1st Edition

Women, Gender Equality, and Post-Conflict Transformation Lessons Learned, Implications for the Future

Edited By Joyce P. Kaufman, Kristen P. Williams Copyright 2017
    238 Pages 2 B/W Illustrations
    by Routledge

    238 Pages
    by Routledge

    The end of formal hostilities in any given conflict provides an opportunity to transform society in order to secure a stable peace. This book builds on the existing feminist international relations literature as well as lessons of past cases that reinforce the importance of including women in the post-conflict transition process, and are important to our general understanding of gender relations in the conflict and post-conflict periods. Post-conflict transformation processes, including disarmament, demobilization and reintegration (DDR) programs, transitional justice mechanisms, reconciliation measures, and legal and political reforms, which emerge after the formal hostilities end demonstrate that war and peace impact, and are impacted by, women and men differently. By drawing on a strong theoretical framework and a number of cases, this volume provides important insight into questions pertaining to the end of conflict and the challenges inherent in the post-conflict transition period that are relevant to students and practitioners alike.



    J. Ann Tickner


    Joyce P. Kaufman and Kristen P. Williams

    Part I: Theory and Framework

    1: Women Living in a Gendered World

    Laura Sjoberg

    2: The Aftermath of War: Considering Gender in the Process of Disarmament, Demilitarization and Reintegration

    Fionnuala Ni Aolain

    3: Imagined Peace, Gender Relations and Post-Conflict Transformation: Anti-colonial and post-Cold War Conflicts

    Jane L. Parpart

    Part II: Case Studies

    4: The Gender Politics of Negotiating and Renegotiating the Peace in Northern Ireland

    Fidelma Ashe and Carmel Roulston

    5: Bosnia, Women, and Gender in a post-Dayton World

    Kristen P. Williams

    6: Perpetuating a Gendered Peace? Exploring Gender Mainstreaming in Disarmament, Demobilization, Rehabilitation and Reintegration (DDRR) in Liberia

    Helen S.A. Basini

    7: Disarmament, Demobilization, and Reintegration and the Poetics of Slavery in Sierra Leone

    Megan H. MacKenzie

    8: Women, Apartheid and the TRC: The Impact of Apartheid on Women in South Africa, Plus 20 Years

    Joyce P. Kaufman

    9: Engendering Peace: Divergent Post-Conflict Processes for Women in Guatemala and El Salvador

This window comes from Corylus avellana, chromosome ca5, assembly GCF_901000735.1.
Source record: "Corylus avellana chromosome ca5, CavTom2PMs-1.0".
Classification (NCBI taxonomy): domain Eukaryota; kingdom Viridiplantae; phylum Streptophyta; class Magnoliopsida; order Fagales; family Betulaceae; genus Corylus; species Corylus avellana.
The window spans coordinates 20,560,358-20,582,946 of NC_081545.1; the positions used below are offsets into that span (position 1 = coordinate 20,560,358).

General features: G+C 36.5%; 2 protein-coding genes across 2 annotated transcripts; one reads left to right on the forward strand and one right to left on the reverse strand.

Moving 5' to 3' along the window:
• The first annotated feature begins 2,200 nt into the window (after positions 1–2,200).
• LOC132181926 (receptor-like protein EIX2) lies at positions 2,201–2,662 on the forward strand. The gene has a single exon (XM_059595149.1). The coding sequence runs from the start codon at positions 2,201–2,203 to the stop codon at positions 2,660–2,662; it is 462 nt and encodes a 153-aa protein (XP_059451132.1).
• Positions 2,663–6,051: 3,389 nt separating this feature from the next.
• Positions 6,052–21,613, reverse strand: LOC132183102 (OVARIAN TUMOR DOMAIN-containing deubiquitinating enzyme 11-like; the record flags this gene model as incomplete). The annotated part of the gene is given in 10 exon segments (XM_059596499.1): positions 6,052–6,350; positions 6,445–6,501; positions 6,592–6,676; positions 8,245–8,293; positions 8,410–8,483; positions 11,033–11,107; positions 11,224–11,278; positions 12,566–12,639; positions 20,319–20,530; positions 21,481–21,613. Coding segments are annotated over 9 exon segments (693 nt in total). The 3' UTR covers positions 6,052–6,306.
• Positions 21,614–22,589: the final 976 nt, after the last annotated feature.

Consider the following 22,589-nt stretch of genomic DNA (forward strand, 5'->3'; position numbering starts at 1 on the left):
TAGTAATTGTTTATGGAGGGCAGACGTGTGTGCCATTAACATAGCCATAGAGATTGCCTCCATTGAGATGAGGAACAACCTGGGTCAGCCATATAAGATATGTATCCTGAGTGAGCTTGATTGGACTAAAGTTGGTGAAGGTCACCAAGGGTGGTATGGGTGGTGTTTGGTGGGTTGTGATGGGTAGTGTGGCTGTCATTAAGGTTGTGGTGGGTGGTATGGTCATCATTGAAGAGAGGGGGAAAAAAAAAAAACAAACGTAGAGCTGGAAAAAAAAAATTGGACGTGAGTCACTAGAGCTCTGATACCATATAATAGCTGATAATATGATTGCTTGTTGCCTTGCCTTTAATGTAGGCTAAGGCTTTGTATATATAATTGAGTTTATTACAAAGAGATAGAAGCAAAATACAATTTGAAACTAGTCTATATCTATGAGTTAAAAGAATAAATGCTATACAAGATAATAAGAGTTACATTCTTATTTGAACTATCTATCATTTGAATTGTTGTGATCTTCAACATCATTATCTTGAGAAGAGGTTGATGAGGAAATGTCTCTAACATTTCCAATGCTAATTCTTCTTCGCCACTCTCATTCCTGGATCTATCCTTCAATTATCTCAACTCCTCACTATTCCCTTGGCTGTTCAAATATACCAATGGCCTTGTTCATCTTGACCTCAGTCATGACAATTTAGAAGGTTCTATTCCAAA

Kara Ellerby

    Part III: Lessons Learned, Implications for the Future

    10: Conclusions

    Joyce P. Kaufman and Kristen P. Williams


    Joyce P. Kaufman, Whittier College, USA and Kristen P. Williams, Clark University, USA

    'Kaufman and Williams have given us a richly contextualized gender analysis of post-war patriarchy's stubborn "sustainability". They and their knowledgable contributors have also revealed what women, when organized and powered by feminist analytical curiosity, can do to expose that unjust and wasteful faux "peace". This is a wonderfully valuable book.' - Cynthia Enloe, author of Globalization and Militarism (updated 2nd edition, 2016)

    'In the last fifteen years, enthusiasm over the United Nations Security Council resolution on women, peace, and security has turned to disappointment. This valuable collaborative study explains why. Theoretical chapters identify how policies failed to anticipate the role of gender in post-conflict situations. A return to "normal" expectations of masculinity and feminity has hindered postwar reconstruction in many ways. Women, whose behavior and responsibilities were often transformed during the conflict, found their postwar opportunities limited, for example, by job training that focused on traditional activities, while neglecting their new abilities and needs. When the connection between masculinity and force goes unrecognized, then even the demobilization of male soldiers will not necessarily lead to "peace," if women face a continued threat of domestic violence. Many more such insights are explored in detailed cases that range from Africa (Liberia, Sierra Leone, South Africa) to Latin America (El Salvador, Guatemala) to Europe (former Yugoslavia and Northern Ireland). Here the whole is greater than the sum of the parts, as the volume marks important advances in theory, integrates original empirical material, and proposes key policy initiatives.' - Matthew Evangelista, author of Gender, Nationalism, and War: Conflict on the Movie Screen